Nursing home neglect is often the result of a lack of adequate staffing, both in terms of an insufficient number of providers to meet patient care needs and in the type of providers on site. In 2010 the Affordable Care Act began requiring nursing homes to submit payroll data to Medicare so the government could see actual staffing levels at every facility. Prior to 2010, the government relied on nursing home self-reported staffing levels. The actual payroll reporting has shown overall staffing levels are lower than what nursing homes had been previously reporting.
Approximately 70% of the nursing home industry is made up of for-profit facilities. One way costs can be cut is to reduce the level of staffing overall, as well as reduce the amount of time the most skilled providers are on site. Registered nurses are the highest-trained caregivers in nursing homes and they provide direct patient care as well as supervise other nurses (LPNs, for example) and aides. Medicare mandates every facility have a registered nurse working at least eight hours every day. Even though that requirement may be met, nurses often have too many residents to care for at one time. For example, in for-profit nursing homes one registered nurse averages forty-three residents.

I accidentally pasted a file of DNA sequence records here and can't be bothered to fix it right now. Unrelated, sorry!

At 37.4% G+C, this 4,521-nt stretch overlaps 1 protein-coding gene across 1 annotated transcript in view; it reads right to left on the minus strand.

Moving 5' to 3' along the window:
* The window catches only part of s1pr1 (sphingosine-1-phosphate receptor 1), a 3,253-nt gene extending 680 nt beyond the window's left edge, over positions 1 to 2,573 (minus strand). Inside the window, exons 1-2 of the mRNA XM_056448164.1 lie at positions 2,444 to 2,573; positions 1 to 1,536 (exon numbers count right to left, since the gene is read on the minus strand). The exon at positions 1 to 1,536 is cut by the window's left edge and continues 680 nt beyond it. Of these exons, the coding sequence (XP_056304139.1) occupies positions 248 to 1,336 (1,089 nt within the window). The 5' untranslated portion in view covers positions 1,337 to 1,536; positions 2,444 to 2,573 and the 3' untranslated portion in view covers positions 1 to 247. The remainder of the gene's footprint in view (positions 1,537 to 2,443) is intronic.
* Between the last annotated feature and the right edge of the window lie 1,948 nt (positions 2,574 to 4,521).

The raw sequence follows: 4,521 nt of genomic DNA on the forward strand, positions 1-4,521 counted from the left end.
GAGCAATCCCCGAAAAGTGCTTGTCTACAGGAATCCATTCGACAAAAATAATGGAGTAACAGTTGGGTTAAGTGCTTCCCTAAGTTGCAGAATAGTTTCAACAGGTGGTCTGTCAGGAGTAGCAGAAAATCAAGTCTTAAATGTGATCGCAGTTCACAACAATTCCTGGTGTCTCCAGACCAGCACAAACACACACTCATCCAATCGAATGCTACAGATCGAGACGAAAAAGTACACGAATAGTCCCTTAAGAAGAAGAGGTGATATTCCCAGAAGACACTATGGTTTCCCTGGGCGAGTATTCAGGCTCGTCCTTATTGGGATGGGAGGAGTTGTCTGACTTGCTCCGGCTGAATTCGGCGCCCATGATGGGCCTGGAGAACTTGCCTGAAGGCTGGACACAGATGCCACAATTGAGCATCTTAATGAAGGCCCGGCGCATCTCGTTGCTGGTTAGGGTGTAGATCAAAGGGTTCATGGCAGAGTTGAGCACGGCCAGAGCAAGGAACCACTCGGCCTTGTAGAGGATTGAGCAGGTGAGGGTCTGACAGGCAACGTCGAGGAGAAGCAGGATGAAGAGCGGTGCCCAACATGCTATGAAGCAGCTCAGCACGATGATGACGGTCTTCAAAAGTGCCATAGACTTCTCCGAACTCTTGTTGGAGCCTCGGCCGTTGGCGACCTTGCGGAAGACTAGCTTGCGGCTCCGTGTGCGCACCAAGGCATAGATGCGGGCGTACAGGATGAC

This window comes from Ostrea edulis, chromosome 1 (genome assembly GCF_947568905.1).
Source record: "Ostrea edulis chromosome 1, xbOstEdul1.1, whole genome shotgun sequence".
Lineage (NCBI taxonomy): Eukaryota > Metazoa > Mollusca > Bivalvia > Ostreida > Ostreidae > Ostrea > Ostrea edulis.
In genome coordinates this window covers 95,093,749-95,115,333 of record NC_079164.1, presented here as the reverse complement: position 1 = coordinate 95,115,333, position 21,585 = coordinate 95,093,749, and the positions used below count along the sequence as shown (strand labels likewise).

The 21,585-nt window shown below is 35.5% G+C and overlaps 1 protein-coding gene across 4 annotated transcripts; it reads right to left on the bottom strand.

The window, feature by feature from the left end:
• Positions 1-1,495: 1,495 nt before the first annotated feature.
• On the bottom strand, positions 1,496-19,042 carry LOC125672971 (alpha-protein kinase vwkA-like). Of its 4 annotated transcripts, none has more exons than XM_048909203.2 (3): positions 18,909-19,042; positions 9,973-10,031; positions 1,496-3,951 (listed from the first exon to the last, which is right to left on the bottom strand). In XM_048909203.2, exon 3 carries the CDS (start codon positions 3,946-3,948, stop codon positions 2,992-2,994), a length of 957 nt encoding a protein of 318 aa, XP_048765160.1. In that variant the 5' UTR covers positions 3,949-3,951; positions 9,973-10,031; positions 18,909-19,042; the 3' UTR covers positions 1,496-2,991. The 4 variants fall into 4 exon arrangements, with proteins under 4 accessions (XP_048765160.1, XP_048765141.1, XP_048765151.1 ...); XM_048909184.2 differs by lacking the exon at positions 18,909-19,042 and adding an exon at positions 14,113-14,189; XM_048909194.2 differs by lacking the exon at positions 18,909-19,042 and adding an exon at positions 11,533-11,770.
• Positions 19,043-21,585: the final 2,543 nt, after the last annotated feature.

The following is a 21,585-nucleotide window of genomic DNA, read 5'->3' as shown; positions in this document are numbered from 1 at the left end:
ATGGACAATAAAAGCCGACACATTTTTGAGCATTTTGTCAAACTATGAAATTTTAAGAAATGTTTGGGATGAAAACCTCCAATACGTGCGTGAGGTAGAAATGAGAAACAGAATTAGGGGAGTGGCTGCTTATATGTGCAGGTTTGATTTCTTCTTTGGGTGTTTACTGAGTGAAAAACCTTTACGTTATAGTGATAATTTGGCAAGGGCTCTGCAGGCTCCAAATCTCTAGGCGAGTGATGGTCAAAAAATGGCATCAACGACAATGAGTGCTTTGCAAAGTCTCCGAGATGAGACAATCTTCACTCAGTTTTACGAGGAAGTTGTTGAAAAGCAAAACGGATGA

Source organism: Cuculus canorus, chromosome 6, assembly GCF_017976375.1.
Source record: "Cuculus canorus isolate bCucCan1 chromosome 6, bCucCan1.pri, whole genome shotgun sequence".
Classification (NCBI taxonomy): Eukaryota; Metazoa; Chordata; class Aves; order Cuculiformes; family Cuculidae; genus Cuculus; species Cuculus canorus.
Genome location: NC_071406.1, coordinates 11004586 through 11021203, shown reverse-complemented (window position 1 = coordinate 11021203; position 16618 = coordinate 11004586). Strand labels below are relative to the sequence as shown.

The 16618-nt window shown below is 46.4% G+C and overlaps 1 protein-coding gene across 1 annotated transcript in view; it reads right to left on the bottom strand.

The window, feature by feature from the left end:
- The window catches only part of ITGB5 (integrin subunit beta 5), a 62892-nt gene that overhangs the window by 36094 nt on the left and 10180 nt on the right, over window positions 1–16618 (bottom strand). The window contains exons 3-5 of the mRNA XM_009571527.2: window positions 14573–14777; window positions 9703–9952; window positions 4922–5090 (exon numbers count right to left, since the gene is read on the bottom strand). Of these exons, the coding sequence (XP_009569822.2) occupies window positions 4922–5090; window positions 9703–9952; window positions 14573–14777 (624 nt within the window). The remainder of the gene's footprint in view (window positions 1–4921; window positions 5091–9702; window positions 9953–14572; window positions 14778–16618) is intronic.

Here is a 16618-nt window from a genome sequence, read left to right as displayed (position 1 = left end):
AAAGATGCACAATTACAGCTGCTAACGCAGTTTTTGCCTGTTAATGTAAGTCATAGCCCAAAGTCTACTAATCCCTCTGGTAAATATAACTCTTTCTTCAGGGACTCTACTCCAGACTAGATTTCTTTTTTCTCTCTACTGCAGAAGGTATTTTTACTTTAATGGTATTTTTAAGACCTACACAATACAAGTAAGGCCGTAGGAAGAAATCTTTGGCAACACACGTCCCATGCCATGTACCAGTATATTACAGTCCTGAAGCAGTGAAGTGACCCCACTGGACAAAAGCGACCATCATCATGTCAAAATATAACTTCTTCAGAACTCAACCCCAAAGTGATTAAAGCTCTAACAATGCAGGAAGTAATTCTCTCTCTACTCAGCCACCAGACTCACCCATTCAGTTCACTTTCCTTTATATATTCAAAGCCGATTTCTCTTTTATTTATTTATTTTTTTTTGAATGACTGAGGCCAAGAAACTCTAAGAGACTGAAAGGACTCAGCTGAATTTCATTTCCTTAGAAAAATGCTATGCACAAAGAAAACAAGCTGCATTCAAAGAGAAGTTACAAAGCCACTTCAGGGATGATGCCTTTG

Medicare uses the staffing data, as well as various other sources of data, to give nursing homes star ratings. There are several categories, staffing being one, in which nursing homes are given star ratings, as well as an overall star rating. The reporting of actual payroll data resulted in Medicare lowering star ratings and giving many nursing homes one star ratings. On July 25, 2018, Medicare gave 1,387 nursing homes a one out of five-star rating because it either failed to produce payroll data to prove it met the registered nurse requirement, or the data produced proved that it did not meet the requirement for seven or more days over a three-month period.